Tuesday, July 10, 2007

Your Address, Their Apps: Using GoogleApps for your email, chat, docs and more

Many of us may already use Gmail, the simple yet powerful web-based email application.   Many of us have also set up our own domains for our organizations, teams or families.  I never realized how easy it is to put the two together with GoogleApps.

GoogleApps is a Google product that lets you or your organization essentially use and re-brand Google products.  That is, you can use Google's GMail or Docs & Spreadsheets application with your own domain name (www.mydomain.com).

A couple of weeks ago Scott Hanselman wrote "the definitive guide" using GoogleApps in a way I could finally understand.  Though GoogleApps has been around for a while, I just didn't get it.  Now I do and it is sweet.

A while back I finally broke down and registered my own name as a domain.  There's a little background to this, but I wanted one semi-easy-to-remember place to find information about us and our work in Kosovo.  I created a site with SiteKreator, a fantastic and easy to use site creation tool, and that was that.  But I never thought about coupling it up with email because Sitekreator created sites are hosted at SiteKreator.  It wasn't obvious to me how to use someone else's mail servers for my own nefarious ends.

Twenty minutes after reading Scott's post, I had set up Jeff@ mydomain.com as a new email address.  Now I can go to www.mail.mydomainl.com and read my mail on the web, and can go to www.docs.mydomain.com for all my online documents (while GoogleApps provides more services, those are the only two I've set up).  Both of these are run by Google and allow my website to remain unchanged.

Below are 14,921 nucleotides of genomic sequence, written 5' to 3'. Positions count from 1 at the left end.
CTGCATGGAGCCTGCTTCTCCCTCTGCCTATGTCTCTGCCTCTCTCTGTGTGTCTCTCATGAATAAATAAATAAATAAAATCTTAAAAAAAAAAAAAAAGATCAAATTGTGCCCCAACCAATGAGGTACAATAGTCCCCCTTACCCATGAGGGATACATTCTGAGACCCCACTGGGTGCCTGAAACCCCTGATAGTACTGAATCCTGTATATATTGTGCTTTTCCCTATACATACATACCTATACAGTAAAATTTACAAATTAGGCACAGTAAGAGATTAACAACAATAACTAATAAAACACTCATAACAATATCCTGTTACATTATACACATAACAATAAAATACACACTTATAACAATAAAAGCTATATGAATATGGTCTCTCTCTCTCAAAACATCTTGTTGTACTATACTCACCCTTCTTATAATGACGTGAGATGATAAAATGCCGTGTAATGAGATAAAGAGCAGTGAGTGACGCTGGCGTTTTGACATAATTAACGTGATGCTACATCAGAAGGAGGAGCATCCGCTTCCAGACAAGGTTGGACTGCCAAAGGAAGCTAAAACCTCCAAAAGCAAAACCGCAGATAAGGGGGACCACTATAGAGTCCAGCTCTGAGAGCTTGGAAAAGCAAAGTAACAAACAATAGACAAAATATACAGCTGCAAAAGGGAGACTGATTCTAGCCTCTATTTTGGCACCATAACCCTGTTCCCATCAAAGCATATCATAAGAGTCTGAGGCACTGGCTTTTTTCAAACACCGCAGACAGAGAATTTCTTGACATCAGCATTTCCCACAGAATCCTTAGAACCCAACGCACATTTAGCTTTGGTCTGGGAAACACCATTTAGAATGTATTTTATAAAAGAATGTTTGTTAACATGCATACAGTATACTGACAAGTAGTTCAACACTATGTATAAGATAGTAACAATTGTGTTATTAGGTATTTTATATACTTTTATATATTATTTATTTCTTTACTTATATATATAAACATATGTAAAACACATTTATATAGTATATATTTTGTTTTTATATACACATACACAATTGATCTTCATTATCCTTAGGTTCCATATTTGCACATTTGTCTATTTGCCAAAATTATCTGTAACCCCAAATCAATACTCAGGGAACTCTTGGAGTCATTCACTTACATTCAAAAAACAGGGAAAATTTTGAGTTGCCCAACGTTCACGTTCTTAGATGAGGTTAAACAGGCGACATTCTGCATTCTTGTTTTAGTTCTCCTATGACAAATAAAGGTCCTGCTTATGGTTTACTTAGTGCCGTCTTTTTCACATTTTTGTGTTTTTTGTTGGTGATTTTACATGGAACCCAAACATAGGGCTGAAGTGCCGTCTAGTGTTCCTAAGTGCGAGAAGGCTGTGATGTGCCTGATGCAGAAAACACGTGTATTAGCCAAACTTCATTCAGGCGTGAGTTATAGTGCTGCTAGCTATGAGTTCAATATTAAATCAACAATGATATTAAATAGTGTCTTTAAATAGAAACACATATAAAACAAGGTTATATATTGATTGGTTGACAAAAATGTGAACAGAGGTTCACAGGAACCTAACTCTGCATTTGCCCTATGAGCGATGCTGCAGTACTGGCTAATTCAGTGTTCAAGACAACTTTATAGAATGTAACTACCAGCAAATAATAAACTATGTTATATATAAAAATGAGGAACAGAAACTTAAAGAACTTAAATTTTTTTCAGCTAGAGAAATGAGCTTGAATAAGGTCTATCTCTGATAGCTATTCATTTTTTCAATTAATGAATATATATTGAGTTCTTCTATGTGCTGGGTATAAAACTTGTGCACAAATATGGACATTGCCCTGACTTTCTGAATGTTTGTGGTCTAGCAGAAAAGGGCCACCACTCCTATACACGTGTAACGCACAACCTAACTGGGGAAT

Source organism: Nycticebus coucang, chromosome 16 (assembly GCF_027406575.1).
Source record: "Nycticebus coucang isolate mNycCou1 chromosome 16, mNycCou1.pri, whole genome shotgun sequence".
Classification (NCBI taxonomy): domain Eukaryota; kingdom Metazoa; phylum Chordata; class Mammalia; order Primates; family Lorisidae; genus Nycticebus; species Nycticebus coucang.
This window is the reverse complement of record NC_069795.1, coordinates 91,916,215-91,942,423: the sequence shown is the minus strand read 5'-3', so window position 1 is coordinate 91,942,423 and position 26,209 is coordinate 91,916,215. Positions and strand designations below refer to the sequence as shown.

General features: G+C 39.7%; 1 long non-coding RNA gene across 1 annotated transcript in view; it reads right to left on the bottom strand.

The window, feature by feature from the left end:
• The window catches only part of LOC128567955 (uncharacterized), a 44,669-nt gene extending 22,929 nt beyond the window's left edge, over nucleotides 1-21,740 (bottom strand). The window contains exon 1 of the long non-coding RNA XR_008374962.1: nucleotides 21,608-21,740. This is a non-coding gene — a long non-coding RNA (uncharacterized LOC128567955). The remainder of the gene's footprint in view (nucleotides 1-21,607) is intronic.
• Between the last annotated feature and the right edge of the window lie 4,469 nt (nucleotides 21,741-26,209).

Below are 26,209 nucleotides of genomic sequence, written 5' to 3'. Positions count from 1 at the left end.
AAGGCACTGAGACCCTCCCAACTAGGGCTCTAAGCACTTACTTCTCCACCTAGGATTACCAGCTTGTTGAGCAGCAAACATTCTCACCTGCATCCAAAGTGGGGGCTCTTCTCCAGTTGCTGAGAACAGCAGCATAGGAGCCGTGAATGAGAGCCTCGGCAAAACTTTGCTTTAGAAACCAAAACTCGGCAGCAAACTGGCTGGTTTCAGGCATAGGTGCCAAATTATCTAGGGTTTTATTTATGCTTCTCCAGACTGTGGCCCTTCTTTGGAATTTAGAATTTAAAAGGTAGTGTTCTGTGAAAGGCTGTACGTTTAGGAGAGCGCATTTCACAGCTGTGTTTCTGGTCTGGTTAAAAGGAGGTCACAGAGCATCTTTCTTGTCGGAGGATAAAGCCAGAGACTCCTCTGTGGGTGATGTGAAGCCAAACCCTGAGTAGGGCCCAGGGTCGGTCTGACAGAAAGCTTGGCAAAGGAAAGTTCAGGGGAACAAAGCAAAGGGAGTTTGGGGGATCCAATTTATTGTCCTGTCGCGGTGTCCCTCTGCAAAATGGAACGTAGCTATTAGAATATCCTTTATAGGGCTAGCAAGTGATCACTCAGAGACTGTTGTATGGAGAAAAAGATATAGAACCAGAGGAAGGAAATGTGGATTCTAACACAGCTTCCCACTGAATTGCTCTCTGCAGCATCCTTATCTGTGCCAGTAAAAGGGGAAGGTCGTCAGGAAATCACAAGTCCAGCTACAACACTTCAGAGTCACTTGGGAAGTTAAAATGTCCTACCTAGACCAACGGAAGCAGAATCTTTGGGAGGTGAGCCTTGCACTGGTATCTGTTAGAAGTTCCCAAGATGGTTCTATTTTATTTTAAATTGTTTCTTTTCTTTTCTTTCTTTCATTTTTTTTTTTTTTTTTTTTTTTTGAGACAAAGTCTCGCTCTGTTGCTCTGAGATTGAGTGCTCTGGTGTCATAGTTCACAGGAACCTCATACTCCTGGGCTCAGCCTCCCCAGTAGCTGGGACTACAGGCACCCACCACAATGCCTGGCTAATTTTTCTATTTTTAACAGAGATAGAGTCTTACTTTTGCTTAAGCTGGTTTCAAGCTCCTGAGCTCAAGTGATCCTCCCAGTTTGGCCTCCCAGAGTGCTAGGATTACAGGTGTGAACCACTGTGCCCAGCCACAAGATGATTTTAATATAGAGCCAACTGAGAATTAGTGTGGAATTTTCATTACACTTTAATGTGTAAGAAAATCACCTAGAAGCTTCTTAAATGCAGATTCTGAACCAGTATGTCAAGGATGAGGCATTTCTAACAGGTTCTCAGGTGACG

What's best about this is that it is all FREE.  My website is hosted for free, my email (Gmail) is free, my documents are hosted for free.  All I've invested was the nine bucks it took to register my domain name. What's second best is that should I ever want to move away from using Gmail as the "back end" mail server, I can change mail servers without ever changing my email address again.

 If you read Scott's article, it look a little intimidating.  It's not as hard as it seems.  Give it a try!


via LifeHacker

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Jonathan said...

A few months back I took a couple weeks and set up my brother's company with a website and GoogleApps, complete with corporate branding and all the whizbang. Yeah. They hated it. Nobody used any of the applications; not even Gmail. I think I'm the only one who ever saw the nifty logo replacement. </rant>

Jeff said...

Jonathan, what a bummer! I can see not getting into a bunch of it, but what's not to love about Gmail?

On the other hand, I know quite a few people in my organization that probably wouldn't use it either. :)

Hang in there Jonathan...someone has to do the dirty work of figuring all that stuff out :)

Dan Dumaraos said...

We are a healthcare company with 30-50 employees and all working on different and disjointed applications for emails, calendars, DMS and instant messaging. I stumbled on GoogleApps and really saw the potential and promise it would bring to our business. I can now finally bring all these into a single sign-on apps withour maintaining additional servers. The next cahllenge will be for users to really use the other apps besides the mail.

Nice blog. Thanks

Jeff said...

Daniel, thanks for the comment. I'm having some of the save challenges. Getting folks to use Gmail hasn't been too hard. The spam filtering says it all. The other applications are a little tougher. it would be easier if GDocs, for example, allowed us to share documents across a domain (or across a white-list) rather than by invite only. I want to be able to put up a doc in a folder that anyone in the domain can access at anytime. The sharing functionality impedes adoption, in my opinion.

Good luck!